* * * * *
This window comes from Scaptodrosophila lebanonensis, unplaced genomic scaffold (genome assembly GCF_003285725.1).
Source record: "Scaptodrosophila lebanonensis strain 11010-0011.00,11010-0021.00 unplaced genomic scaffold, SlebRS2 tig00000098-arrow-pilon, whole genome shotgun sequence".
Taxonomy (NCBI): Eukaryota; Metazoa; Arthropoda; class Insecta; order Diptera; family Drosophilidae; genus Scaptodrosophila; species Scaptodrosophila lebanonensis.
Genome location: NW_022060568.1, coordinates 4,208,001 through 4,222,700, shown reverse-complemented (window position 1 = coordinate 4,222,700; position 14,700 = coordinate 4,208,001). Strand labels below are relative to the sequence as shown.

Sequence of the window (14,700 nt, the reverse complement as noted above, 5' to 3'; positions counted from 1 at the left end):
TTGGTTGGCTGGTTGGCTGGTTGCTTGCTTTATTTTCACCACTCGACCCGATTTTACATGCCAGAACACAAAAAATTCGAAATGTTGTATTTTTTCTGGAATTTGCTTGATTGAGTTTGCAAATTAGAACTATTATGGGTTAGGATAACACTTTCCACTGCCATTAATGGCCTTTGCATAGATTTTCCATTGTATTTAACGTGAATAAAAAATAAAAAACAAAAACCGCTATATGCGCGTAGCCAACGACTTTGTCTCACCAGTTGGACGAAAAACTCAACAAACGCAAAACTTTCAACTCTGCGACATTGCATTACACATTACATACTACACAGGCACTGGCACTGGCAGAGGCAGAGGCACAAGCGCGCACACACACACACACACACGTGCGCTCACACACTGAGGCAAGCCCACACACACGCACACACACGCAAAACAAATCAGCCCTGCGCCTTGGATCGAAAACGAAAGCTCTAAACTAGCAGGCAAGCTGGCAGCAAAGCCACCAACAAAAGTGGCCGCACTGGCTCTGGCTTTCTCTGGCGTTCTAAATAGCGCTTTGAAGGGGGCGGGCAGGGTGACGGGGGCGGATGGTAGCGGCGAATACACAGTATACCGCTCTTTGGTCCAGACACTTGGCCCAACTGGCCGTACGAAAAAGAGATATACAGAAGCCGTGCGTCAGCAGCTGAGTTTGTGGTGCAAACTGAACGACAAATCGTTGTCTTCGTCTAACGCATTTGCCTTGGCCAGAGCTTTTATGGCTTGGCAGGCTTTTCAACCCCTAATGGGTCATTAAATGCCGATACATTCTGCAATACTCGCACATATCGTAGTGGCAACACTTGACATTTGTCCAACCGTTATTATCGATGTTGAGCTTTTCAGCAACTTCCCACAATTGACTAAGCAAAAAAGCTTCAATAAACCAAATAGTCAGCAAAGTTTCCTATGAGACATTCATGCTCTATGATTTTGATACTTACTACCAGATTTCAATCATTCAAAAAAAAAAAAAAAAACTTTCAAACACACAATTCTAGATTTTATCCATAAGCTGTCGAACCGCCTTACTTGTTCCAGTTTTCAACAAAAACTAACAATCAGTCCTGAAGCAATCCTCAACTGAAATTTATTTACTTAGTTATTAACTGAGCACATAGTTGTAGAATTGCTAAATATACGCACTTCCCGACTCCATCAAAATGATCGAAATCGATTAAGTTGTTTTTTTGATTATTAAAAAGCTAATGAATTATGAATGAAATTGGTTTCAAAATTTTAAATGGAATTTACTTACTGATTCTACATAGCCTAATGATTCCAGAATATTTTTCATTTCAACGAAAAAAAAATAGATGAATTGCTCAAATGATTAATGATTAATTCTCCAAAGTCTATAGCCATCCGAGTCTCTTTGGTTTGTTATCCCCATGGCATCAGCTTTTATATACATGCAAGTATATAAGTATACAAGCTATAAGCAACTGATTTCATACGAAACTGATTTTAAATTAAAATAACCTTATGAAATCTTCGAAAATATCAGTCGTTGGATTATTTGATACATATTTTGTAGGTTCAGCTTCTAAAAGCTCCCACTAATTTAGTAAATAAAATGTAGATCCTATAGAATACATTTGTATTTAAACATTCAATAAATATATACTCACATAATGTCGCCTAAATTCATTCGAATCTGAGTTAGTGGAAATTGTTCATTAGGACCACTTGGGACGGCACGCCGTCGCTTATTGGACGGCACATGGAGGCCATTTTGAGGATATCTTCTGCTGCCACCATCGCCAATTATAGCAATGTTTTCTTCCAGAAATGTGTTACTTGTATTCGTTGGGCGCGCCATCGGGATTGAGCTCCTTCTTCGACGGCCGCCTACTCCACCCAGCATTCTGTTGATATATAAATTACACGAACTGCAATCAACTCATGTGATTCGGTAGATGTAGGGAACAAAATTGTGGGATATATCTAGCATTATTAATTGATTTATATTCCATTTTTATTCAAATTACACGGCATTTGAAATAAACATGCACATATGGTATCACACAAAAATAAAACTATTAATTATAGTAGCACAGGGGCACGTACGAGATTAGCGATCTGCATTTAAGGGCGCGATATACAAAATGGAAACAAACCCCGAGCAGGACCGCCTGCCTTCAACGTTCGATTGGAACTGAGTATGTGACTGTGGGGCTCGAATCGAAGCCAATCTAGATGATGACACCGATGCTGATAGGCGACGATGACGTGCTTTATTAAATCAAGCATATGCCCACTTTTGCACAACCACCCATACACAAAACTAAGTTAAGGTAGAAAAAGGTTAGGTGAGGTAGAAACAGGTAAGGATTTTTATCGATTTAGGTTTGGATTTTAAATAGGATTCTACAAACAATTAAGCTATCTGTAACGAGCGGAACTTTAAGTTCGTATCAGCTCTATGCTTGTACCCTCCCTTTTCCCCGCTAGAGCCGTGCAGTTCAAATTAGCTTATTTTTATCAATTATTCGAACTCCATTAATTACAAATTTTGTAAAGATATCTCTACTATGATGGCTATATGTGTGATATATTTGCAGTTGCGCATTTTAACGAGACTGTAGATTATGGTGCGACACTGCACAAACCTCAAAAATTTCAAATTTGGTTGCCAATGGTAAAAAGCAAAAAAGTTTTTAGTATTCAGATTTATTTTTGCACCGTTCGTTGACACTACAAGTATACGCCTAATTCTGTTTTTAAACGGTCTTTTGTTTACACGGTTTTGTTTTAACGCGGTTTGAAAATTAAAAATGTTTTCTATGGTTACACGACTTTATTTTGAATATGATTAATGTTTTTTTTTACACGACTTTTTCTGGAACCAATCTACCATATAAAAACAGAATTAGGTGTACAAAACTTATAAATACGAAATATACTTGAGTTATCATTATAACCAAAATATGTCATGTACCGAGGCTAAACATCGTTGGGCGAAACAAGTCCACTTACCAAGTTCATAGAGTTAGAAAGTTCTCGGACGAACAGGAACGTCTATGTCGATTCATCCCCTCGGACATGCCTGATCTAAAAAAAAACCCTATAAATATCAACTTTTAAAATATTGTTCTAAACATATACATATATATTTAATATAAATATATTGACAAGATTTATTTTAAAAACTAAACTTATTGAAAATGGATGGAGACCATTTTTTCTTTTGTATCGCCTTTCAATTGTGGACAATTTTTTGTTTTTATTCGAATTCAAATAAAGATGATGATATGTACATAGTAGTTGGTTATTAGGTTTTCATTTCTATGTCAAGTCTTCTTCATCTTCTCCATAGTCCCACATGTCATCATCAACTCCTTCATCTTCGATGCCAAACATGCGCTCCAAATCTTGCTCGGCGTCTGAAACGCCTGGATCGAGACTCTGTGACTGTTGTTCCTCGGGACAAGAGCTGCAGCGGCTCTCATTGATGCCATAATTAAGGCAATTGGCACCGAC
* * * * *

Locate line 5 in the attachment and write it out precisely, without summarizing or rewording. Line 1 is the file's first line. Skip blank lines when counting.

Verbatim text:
Sequence of the window (14,700 nt, the reverse complement as noted above, 5' to 3'; positions counted from 1 at the left end):